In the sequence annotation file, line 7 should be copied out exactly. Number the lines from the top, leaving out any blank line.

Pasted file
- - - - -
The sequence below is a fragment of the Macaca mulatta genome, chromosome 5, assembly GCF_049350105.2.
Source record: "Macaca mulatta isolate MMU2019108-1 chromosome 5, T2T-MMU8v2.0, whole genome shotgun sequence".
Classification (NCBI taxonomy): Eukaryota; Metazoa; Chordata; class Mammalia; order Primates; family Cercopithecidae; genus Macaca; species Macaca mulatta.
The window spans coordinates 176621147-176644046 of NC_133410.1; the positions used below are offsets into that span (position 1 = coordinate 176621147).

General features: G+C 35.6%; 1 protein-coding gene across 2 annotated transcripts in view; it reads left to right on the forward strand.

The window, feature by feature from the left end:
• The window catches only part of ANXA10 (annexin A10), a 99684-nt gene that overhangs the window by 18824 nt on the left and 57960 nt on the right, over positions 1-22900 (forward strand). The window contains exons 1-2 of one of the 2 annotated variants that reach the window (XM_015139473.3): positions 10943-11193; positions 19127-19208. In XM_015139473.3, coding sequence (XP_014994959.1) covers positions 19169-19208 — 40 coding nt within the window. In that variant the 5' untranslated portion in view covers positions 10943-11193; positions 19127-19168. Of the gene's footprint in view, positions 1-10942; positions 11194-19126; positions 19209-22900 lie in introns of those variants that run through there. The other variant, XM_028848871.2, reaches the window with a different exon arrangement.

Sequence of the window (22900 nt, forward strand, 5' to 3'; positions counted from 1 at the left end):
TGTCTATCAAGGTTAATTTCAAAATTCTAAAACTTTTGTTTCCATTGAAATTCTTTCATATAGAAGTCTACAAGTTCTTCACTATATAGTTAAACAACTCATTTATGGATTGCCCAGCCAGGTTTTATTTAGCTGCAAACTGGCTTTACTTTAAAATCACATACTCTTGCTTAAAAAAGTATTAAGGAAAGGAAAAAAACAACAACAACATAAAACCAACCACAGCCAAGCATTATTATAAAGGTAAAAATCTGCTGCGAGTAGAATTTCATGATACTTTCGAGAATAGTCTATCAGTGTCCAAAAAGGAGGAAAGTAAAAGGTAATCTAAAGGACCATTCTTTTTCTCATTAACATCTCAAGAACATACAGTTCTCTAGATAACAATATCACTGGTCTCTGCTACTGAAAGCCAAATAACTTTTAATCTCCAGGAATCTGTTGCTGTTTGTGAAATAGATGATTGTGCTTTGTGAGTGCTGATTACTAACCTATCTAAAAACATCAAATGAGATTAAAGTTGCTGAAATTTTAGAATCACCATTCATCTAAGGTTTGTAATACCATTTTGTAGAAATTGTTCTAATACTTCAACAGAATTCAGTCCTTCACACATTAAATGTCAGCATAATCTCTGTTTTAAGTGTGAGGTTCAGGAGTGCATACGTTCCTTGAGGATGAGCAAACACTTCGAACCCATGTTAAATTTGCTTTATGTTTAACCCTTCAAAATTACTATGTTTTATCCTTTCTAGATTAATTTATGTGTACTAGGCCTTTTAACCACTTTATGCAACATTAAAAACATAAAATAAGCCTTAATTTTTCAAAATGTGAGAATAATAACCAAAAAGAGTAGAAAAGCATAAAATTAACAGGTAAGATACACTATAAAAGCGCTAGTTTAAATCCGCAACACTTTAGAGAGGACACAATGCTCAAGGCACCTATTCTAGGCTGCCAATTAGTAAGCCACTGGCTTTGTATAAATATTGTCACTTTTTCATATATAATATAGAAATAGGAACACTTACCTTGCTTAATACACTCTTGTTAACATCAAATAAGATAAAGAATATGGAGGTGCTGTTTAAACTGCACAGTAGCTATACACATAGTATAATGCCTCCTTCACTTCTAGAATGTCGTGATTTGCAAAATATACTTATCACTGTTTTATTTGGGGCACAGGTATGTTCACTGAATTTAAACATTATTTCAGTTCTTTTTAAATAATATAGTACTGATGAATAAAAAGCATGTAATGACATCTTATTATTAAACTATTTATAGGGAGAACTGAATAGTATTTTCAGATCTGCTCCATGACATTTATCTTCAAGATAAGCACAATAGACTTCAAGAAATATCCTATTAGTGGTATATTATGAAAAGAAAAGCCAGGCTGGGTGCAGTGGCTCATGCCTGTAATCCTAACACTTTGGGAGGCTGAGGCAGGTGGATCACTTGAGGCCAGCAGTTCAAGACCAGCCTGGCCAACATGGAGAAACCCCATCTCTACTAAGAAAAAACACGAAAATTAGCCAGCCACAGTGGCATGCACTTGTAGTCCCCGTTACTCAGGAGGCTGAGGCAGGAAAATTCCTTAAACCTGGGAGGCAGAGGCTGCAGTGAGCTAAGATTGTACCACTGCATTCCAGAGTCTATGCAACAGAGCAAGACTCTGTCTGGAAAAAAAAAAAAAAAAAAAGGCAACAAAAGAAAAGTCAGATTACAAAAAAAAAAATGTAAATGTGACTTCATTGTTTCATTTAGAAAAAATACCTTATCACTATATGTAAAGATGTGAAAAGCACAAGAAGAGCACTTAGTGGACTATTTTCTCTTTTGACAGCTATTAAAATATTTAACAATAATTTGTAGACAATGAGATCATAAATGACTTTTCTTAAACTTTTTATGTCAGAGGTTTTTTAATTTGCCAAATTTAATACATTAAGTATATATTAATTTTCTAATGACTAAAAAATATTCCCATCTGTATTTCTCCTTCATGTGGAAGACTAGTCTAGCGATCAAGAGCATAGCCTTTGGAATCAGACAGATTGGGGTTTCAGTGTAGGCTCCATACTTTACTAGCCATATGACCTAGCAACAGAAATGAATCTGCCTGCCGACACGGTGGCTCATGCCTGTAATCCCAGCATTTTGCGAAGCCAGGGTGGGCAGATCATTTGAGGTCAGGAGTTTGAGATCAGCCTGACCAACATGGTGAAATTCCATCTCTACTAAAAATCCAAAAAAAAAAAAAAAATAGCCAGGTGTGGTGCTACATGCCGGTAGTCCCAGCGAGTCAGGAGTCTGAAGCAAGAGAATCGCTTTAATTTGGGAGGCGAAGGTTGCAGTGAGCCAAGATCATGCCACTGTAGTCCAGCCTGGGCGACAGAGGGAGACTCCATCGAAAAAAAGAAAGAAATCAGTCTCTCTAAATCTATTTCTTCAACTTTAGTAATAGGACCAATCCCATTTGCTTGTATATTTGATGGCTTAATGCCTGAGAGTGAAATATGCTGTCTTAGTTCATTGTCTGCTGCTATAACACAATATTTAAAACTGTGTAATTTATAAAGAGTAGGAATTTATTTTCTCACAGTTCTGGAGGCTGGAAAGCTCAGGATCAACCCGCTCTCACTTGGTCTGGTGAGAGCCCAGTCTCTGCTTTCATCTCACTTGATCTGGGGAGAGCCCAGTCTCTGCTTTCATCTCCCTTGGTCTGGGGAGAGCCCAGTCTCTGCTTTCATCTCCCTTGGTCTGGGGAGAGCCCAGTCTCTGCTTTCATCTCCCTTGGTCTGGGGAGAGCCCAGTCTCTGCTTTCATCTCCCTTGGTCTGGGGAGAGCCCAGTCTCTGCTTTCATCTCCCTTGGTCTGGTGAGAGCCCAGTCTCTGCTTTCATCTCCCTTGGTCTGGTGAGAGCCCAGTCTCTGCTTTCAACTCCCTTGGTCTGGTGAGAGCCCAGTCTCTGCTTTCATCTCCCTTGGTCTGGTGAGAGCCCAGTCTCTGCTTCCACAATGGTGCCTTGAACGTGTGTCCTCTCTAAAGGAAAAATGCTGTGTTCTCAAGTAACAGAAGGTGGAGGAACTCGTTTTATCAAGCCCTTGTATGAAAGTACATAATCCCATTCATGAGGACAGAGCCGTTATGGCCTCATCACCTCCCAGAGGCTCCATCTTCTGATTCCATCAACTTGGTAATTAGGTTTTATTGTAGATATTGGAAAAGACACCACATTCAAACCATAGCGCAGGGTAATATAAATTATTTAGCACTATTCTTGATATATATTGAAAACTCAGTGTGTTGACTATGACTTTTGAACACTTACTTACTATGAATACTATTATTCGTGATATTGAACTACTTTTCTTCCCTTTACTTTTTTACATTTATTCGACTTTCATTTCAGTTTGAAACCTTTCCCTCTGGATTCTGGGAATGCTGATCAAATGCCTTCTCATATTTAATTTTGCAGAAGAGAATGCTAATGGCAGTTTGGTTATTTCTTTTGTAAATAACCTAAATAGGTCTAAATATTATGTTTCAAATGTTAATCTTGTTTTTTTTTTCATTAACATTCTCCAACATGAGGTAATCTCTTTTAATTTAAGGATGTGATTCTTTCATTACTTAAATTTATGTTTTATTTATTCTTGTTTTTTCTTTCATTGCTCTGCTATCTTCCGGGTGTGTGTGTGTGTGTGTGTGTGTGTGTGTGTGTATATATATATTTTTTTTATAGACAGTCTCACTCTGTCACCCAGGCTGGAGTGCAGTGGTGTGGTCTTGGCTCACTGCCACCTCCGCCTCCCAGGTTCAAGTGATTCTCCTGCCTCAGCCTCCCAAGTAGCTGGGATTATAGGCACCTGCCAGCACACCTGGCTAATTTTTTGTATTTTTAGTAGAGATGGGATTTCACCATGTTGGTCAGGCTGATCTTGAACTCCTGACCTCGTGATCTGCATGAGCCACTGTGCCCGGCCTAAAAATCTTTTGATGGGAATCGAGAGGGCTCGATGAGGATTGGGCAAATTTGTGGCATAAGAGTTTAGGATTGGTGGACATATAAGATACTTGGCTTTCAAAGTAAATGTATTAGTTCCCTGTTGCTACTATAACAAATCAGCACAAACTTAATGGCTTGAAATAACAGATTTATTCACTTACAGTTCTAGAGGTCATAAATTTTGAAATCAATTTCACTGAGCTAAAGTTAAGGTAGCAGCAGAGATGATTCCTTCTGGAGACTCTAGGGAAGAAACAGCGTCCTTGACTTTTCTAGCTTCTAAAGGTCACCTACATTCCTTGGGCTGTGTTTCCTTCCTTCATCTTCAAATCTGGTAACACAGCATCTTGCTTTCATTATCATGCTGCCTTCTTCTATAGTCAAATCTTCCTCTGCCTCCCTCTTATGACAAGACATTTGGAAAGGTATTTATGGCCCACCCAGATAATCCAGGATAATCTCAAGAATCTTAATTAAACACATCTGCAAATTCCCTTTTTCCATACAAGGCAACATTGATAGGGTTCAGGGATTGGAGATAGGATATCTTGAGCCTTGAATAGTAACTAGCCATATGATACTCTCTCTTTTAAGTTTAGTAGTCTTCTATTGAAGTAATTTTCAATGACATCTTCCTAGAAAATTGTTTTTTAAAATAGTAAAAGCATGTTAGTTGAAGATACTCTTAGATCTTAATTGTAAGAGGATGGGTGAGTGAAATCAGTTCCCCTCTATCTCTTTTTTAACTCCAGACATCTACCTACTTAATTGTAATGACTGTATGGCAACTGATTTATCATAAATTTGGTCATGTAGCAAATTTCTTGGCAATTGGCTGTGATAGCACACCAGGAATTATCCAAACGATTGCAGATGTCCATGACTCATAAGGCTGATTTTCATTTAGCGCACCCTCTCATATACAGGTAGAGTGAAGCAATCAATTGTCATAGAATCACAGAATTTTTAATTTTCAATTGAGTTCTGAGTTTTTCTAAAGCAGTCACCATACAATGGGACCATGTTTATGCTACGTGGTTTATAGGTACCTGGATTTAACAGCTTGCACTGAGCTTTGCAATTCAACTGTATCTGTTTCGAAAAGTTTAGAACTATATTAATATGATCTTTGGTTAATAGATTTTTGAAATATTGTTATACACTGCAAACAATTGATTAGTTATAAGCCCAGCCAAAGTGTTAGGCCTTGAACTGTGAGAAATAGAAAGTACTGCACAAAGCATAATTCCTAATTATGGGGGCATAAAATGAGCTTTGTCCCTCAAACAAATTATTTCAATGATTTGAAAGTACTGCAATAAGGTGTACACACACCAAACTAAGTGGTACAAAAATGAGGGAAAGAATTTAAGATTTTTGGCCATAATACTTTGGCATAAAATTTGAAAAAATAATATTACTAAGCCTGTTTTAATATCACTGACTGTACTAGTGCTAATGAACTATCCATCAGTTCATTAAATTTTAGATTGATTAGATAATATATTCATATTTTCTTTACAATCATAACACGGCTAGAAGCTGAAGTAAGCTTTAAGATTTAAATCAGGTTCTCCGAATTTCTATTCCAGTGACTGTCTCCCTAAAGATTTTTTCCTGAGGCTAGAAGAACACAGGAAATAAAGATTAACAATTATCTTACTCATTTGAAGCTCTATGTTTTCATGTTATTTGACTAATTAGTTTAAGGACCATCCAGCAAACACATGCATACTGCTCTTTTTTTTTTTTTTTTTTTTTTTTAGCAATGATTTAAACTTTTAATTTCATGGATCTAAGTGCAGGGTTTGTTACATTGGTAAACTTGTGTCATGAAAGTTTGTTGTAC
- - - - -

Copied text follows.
• The window catches only part of ANXA10 (annexin A10), a 99684-nt gene that overhangs the window by 18824 nt on the left and 57960 nt on the right, over positions 1-22900 (forward strand). The window contains exons 1-2 of one of the 2 annotated variants that reach the window (XM_015139473.3): positions 10943-11193; positions 19127-19208. In XM_015139473.3, coding sequence (XP_014994959.1) covers positions 19169-19208 — 40 coding nt within the window. In that variant the 5' untranslated portion in view covers positions 10943-11193; positions 19127-19168. Of the gene's footprint in view, positions 1-10942; positions 11194-19126; positions 19209-22900 lie in introns of those variants that run through there. The other variant, XM_028848871.2, reaches the window with a different exon arrangement.